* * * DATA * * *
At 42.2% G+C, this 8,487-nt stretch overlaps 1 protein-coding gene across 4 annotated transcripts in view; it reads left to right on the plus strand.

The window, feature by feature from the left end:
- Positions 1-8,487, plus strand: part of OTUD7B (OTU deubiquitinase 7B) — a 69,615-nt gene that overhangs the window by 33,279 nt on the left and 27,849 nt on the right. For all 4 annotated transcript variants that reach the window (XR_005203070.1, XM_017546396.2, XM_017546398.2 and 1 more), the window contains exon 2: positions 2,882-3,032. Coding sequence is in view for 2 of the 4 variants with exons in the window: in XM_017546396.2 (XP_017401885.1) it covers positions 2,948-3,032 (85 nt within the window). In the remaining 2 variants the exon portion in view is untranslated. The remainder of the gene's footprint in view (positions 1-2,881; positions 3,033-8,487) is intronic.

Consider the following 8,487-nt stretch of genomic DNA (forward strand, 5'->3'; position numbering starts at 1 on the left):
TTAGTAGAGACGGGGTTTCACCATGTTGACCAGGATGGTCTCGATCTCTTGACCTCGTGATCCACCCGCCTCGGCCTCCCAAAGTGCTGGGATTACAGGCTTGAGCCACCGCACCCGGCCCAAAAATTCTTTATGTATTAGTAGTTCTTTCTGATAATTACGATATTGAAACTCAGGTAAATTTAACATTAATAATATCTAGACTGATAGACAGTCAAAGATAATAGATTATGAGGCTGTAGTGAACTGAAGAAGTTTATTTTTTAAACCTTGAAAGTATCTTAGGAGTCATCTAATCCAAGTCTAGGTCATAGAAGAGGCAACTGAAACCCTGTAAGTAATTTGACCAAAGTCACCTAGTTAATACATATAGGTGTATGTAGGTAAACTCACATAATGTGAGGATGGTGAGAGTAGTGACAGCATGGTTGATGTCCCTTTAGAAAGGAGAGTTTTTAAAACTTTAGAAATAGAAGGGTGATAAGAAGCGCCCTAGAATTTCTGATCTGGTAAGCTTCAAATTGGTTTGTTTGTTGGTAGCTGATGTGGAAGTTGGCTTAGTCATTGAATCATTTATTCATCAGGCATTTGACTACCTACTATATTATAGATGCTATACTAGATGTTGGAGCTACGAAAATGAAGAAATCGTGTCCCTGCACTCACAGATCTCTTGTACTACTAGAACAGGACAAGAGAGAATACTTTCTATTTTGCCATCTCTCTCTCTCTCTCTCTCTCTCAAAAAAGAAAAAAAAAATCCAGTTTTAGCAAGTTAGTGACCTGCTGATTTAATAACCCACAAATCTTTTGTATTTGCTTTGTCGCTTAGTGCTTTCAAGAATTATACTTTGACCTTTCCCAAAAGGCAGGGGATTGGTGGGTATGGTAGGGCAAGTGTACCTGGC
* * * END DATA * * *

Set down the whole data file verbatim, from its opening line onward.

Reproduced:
At 42.2% G+C, this 8,487-nt stretch overlaps 1 protein-coding gene across 4 annotated transcripts in view; it reads left to right on the plus strand.

The window, feature by feature from the left end:
- Positions 1-8,487, plus strand: part of OTUD7B (OTU deubiquitinase 7B) — a 69,615-nt gene that overhangs the window by 33,279 nt on the left and 27,849 nt on the right. For all 4 annotated transcript variants that reach the window (XR_005203070.1, XM_017546396.2, XM_017546398.2 and 1 more), the window contains exon 2: positions 2,882-3,032. Coding sequence is in view for 2 of the 4 variants with exons in the window: in XM_017546396.2 (XP_017401885.1) it covers positions 2,948-3,032 (85 nt within the window). In the remaining 2 variants the exon portion in view is untranslated. The remainder of the gene's footprint in view (positions 1-2,881; positions 3,033-8,487) is intronic.

Consider the following 8,487-nt stretch of genomic DNA (forward strand, 5'->3'; position numbering starts at 1 on the left):
TTAGTAGAGACGGGGTTTCACCATGTTGACCAGGATGGTCTCGATCTCTTGACCTCGTGATCCACCCGCCTCGGCCTCCCAAAGTGCTGGGATTACAGGCTTGAGCCACCGCACCCGGCCCAAAAATTCTTTATGTATTAGTAGTTCTTTCTGATAATTACGATATTGAAACTCAGGTAAATTTAACATTAATAATATCTAGACTGATAGACAGTCAAAGATAATAGATTATGAGGCTGTAGTGAACTGAAGAAGTTTATTTTTTAAACCTTGAAAGTATCTTAGGAGTCATCTAATCCAAGTCTAGGTCATAGAAGAGGCAACTGAAACCCTGTAAGTAATTTGACCAAAGTCACCTAGTTAATACATATAGGTGTATGTAGGTAAACTCACATAATGTGAGGATGGTGAGAGTAGTGACAGCATGGTTGATGTCCCTTTAGAAAGGAGAGTTTTTAAAACTTTAGAAATAGAAGGGTGATAAGAAGCGCCCTAGAATTTCTGATCTGGTAAGCTTCAAATTGGTTTGTTTGTTGGTAGCTGATGTGGAAGTTGGCTTAGTCATTGAATCATTTATTCATCAGGCATTTGACTACCTACTATATTATAGATGCTATACTAGATGTTGGAGCTACGAAAATGAAGAAATCGTGTCCCTGCACTCACAGATCTCTTGTACTACTAGAACAGGACAAGAGAGAATACTTTCTATTTTGCCATCTCTCTCTCTCTCTCTCTCTCTCAAAAAAGAAAAAAAAAATCCAGTTTTAGCAAGTTAGTGACCTGCTGATTTAATAACCCACAAATCTTTTGTATTTGCTTTGTCGCTTAGTGCTTTCAAGAATTATACTTTGACCTTTCCCAAAAGGCAGGGGATTGGTGGGTATGGTAGGGCAAGTGTACCTGGC